Given these characteristics of art, the significant links between art and social theory should begin to become apparent. These connections have often been occluded by the fact that many social theorists have quite wrongly assumed that the only possible sociological models of art are reductionist ones, and in the light of this (false) assumption have argued that such models are totally inadequate for explaining the real complexity of art (e.g. Heywood 1997). But in fact these very models represent simply the self-imposed limitations of much conventional sociology and in no way exhaust the possibilities of approaching art sociologically or of asking meaningful questions about the social and cultural role of art that go beyond the standard ‘art worlds’ textbook kind of approach.
There are in fact a large number of interfaces and interpenetrations between art and social theory and we will now briefly enumerate and discuss these.

Art and Social Theory
Older models of art and social theory largely saw the issue as being one of explanation – of understanding art as a product of particular social relationships and conditions. Such models on the whole are or were in their strong form concerned with causality, or in their weaker forms concerned with interdependence between art and society. Such relatively primitive models overlook the subtle nature of art/society relationships, in part because they work with a dualistic model that sees the two as separate rather than as integral aspects of each other. In reality art works, or can work when given the chance, at many levels of cultural formation. These include, in a very summary form, the expression of agency, including the agency of relatively subordinated or excluded groups, as a primary means of mapping boundaries between humans and the rest of nature and between and within socio-cultural groups themselves, as a way of conceptualizing notions of space and place and of expressing them back in culturally appropriate ways (architecture or landscape painting for example), as one of the few ways other than pornography of expressing the erotics of culture, of providing one of the main vehicles for the expression of identity, of selfhood, in many cases of individuality and of subjectivities as an important if neglected aspect of performativity, and as the embodiment and expression of a culture’s view of beauty and its corollary, ideas of what is ugly or strange. The latter point is to some extent captured not in sociology, but in art history where the notion of art movements very much occurs, but usually in relation to stylistic developments within artistic cultures rather than as a sociology of social movements. The literature that attempts to link art movements to the idea of social movements is weak, although discussions of some of the more prominent examples, for example the Bauhaus or surrealism, do attempt to understand them as socio-political as well as ‘artistic’ in a narrow sense (Lucie-Smith 1995), and a few attempts have been made from the sociological side to understand social movements themselves as having a strongly expressive quality (Hetherington 1998). Art in fact moves social theory beyond epistemology to ontology.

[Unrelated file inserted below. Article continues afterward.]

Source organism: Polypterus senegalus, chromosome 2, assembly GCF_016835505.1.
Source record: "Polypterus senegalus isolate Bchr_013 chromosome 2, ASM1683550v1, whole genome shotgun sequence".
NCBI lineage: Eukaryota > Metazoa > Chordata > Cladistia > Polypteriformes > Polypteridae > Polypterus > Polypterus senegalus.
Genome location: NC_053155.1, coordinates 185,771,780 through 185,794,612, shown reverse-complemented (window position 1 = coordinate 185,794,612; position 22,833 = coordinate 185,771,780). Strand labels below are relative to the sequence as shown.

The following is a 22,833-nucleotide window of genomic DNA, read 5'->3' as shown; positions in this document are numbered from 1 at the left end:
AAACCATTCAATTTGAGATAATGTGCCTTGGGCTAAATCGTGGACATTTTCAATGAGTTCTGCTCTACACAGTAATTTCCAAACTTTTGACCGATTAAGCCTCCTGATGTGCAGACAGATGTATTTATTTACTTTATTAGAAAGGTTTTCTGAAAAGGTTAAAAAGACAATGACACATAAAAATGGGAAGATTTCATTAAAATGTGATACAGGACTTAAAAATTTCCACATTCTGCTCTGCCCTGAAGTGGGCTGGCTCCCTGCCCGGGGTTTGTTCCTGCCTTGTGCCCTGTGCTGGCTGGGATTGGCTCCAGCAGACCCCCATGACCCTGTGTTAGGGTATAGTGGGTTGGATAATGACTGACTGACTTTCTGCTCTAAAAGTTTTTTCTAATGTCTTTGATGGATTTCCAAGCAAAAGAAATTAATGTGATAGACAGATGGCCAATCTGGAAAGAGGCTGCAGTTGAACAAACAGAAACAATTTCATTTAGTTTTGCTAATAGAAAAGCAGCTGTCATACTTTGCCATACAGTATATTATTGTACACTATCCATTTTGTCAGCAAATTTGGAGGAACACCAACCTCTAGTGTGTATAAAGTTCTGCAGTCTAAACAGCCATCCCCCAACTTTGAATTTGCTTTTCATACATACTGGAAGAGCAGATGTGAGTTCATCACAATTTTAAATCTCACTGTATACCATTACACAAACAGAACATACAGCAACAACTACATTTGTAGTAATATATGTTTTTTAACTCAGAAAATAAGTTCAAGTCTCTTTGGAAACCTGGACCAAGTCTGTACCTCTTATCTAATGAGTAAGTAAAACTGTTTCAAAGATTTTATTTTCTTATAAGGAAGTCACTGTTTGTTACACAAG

Sociologically art movements in particular constitute both expressive organizations and emotional communities. In fact, although rarely linked to the ideas coming from critical theory and its successors, art represents a paradigm case of the communicative action of which Habermas speaks. It also points to two of the most neglected dimensions of social theory – the emotions and the erotics of culture – both of which art directly addresses but not through discursive and analytical means, but through direct or symbolic manifestations. In societies in which art (except for propaganda) is suppressed, the emotional and erotic lives of its citizens suffer – one thinks of the cultural revolution period China for example or contemporary North Korea. Art then has an essential cultural role and implicitly poses a critique of existing social and cultural orders, hence the hostility with which it is treated in most authoritarian societies. If we can and do have a moral critique of society, we can also have an aesthetic one. This suggests not an aesthetic of self indulgence, but a critical aesthetics or what might be termed a social aesthetics. In the Asian traditions, aesthetics is never far from politics: in Confucianism for example self-cultivation is a primary ethical responsibility, not from egoistic motives, but in the context of responsibility to kin and community.